November 4, 2017 Monrovia, Liberia—Update: This story was updated at 12:10 p.m., Nov. 6., after Liberia’s Supreme Court halted the runoff election.
Beside a busy strip of road near the downtown of Liberia’s capital city, a tall mural tells the story of the country’s recent history – or at least, someone’s version of it.
“MA ELLEN,” it says in the familiar language Liberians often use to describe their president, Ellen Johnson Sirleaf. “THANKS FOR THE DEVELOPMENT AND FOR THE PEACE.”
Below the words are a portrait of President Sirleaf, her face creased by smile lines, and a series of idyllic scenes – a lush university campus, a tidy hospital, a bridge flanked by palm trees.
To many who have watched Sirleaf’s career from afar, this is a neat summary of her legacy…But for Liberians, who will soon elect her successor, Ma Ellen’s legacy is far less settled…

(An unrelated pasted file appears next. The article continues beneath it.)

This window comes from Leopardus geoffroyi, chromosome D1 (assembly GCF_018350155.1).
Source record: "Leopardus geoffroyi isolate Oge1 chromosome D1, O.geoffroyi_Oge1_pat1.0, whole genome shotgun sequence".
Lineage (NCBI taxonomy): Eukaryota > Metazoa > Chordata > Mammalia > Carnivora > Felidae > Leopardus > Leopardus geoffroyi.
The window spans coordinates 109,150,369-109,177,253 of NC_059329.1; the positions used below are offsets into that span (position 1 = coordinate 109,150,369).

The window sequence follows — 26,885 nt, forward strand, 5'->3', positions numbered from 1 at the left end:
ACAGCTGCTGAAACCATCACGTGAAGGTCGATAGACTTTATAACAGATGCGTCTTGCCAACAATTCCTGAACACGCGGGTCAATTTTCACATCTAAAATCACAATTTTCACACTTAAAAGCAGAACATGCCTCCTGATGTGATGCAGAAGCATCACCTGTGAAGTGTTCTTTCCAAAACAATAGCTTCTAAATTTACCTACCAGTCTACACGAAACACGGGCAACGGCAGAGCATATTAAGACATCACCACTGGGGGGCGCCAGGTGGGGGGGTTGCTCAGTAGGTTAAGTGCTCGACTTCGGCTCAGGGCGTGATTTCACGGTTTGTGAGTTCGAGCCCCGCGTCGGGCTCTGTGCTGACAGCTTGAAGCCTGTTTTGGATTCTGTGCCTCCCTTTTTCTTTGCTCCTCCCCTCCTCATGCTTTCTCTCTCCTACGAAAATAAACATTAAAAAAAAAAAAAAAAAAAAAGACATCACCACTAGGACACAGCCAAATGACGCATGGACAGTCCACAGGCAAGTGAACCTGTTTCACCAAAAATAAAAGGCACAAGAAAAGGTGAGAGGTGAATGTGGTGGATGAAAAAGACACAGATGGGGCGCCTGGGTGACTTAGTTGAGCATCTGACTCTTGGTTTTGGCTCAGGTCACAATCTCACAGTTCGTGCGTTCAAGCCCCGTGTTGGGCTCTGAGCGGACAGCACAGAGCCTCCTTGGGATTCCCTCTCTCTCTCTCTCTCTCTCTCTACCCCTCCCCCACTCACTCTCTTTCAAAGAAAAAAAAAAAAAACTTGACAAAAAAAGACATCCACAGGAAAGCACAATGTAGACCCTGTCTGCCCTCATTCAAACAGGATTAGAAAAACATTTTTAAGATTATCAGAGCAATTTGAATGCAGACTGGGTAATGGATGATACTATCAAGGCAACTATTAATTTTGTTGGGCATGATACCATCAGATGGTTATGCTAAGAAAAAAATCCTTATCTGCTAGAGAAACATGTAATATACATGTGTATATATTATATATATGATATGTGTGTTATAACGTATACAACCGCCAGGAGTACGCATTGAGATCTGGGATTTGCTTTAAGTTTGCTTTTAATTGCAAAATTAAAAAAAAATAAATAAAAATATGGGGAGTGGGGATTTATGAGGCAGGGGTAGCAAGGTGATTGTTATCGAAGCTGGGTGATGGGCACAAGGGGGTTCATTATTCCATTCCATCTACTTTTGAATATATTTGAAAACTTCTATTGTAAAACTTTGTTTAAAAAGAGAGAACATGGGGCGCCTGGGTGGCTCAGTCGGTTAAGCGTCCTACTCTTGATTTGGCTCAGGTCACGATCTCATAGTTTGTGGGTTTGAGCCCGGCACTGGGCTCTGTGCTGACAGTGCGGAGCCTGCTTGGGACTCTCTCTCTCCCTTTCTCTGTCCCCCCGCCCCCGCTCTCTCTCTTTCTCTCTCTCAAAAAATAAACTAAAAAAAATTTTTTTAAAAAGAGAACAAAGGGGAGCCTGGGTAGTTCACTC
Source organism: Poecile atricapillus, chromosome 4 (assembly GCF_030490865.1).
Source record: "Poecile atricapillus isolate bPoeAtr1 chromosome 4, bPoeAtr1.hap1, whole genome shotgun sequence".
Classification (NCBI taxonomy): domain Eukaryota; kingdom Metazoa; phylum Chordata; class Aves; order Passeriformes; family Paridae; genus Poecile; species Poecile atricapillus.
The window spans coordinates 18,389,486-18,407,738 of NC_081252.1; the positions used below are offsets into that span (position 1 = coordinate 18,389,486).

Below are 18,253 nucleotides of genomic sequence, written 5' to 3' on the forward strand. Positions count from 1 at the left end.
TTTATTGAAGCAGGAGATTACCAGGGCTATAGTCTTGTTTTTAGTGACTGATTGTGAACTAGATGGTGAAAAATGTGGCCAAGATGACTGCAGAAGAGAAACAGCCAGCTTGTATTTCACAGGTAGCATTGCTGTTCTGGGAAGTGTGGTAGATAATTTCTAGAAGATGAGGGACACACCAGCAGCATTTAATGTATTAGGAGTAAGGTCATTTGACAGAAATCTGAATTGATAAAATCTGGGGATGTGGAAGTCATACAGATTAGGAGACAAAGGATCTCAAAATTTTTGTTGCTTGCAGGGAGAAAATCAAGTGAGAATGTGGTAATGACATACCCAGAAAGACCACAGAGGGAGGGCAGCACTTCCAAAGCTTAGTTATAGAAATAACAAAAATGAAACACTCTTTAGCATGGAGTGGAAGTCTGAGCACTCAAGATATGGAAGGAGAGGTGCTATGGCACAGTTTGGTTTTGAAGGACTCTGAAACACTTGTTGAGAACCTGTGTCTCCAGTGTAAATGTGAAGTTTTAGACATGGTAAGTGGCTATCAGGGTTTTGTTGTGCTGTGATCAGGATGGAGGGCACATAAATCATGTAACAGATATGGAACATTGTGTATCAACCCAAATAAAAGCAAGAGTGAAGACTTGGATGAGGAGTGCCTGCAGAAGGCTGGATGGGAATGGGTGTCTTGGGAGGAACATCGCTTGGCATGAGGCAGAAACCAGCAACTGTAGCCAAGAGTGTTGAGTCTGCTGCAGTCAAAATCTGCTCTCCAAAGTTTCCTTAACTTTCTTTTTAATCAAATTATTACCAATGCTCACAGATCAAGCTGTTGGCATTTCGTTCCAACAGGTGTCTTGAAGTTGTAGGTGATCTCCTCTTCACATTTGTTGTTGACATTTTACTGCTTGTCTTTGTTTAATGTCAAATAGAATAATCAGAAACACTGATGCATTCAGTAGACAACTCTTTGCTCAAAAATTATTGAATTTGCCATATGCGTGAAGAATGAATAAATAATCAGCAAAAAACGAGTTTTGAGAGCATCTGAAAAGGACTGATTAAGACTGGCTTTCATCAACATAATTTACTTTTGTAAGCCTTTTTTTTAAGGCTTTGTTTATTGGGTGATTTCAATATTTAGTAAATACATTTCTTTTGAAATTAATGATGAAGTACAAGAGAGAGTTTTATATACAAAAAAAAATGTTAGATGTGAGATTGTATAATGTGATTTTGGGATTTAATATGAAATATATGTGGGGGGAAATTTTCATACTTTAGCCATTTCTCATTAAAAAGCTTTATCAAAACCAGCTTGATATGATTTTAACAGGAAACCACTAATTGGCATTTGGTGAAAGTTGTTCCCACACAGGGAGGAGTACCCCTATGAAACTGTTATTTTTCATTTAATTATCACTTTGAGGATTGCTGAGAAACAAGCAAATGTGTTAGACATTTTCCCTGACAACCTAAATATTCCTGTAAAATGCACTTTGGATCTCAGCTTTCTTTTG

“By the end of the war, women had realized they could be political beings, and some men had too,” says Robtel Neajai Pailey, a Liberian political analyst who also worked for Sirleaf during her first term and recently co-authored with Ms. Williams an opinion piece on the legacy of her presidency. “It’s no coincidence that Sirleaf was able to ride this wave of renewed autonomy.”